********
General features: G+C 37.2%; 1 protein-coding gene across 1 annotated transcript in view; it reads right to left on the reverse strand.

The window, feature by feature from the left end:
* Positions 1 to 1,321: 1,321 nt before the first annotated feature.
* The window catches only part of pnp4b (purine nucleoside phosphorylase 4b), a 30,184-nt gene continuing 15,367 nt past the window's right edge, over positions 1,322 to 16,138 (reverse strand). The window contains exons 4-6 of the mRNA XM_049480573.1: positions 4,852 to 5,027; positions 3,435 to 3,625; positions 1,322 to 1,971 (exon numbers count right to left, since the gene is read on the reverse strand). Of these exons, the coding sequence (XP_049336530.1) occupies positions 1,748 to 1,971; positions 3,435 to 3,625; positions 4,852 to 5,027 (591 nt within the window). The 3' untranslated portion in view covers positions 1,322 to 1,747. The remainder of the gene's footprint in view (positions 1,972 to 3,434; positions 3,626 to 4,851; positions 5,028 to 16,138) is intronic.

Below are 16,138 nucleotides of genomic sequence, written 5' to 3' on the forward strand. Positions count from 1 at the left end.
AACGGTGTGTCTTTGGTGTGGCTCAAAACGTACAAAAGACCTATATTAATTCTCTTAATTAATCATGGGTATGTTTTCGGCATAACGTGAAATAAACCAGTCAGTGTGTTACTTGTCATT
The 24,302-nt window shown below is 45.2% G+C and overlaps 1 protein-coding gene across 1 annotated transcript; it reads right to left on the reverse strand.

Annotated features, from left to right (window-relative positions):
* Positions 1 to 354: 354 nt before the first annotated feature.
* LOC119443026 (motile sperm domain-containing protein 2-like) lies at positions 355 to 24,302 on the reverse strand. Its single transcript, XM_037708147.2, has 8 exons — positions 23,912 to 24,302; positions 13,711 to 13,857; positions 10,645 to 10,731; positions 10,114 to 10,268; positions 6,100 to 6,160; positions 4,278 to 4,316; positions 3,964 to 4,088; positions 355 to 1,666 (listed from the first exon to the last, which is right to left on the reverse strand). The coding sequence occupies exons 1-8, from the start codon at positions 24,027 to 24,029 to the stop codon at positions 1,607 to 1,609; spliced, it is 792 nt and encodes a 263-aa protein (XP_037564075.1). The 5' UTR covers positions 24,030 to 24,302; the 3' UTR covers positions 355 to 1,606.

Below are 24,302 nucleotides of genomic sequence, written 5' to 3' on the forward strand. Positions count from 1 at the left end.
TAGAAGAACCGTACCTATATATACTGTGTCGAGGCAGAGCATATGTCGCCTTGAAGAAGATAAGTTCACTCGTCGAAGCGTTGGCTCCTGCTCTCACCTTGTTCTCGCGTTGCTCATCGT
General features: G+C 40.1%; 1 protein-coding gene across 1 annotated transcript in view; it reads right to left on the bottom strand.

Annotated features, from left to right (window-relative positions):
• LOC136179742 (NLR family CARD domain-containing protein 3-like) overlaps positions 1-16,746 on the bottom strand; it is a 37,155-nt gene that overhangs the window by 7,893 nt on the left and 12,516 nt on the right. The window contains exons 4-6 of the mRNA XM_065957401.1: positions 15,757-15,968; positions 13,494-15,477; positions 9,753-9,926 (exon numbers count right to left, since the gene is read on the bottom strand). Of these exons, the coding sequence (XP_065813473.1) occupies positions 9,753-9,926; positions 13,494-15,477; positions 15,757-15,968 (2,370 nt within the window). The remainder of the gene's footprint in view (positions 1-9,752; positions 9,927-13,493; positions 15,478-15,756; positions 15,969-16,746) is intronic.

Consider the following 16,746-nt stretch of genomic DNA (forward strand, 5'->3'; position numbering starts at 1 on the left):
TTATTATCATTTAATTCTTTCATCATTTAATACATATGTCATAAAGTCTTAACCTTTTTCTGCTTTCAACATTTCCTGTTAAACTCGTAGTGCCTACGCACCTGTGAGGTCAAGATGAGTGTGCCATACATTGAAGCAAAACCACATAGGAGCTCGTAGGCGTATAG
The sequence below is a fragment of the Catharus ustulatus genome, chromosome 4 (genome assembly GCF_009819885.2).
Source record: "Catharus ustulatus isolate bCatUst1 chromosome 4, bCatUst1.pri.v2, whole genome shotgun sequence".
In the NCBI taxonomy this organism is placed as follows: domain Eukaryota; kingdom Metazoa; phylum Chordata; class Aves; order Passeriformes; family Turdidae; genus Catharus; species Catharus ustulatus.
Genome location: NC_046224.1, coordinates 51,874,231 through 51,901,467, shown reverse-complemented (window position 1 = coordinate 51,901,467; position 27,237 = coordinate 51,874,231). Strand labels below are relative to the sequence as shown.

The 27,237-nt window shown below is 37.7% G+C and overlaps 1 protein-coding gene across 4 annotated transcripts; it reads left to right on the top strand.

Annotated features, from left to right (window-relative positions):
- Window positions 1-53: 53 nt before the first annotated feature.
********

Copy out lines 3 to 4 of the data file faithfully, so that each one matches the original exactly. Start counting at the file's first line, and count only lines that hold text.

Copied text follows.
* Positions 1 to 1,321: 1,321 nt before the first annotated feature.
* The window catches only part of pnp4b (purine nucleoside phosphorylase 4b), a 30,184-nt gene continuing 15,367 nt past the window's right edge, over positions 1,322 to 16,138 (reverse strand). The window contains exons 4-6 of the mRNA XM_049480573.1: positions 4,852 to 5,027; positions 3,435 to 3,625; positions 1,322 to 1,971 (exon numbers count right to left, since the gene is read on the reverse strand). Of these exons, the coding sequence (XP_049336530.1) occupies positions 1,748 to 1,971; positions 3,435 to 3,625; positions 4,852 to 5,027 (591 nt within the window). The 3' untranslated portion in view covers positions 1,322 to 1,747. The remainder of the gene's footprint in view (positions 1,972 to 3,434; positions 3,626 to 4,851; positions 5,028 to 16,138) is intronic.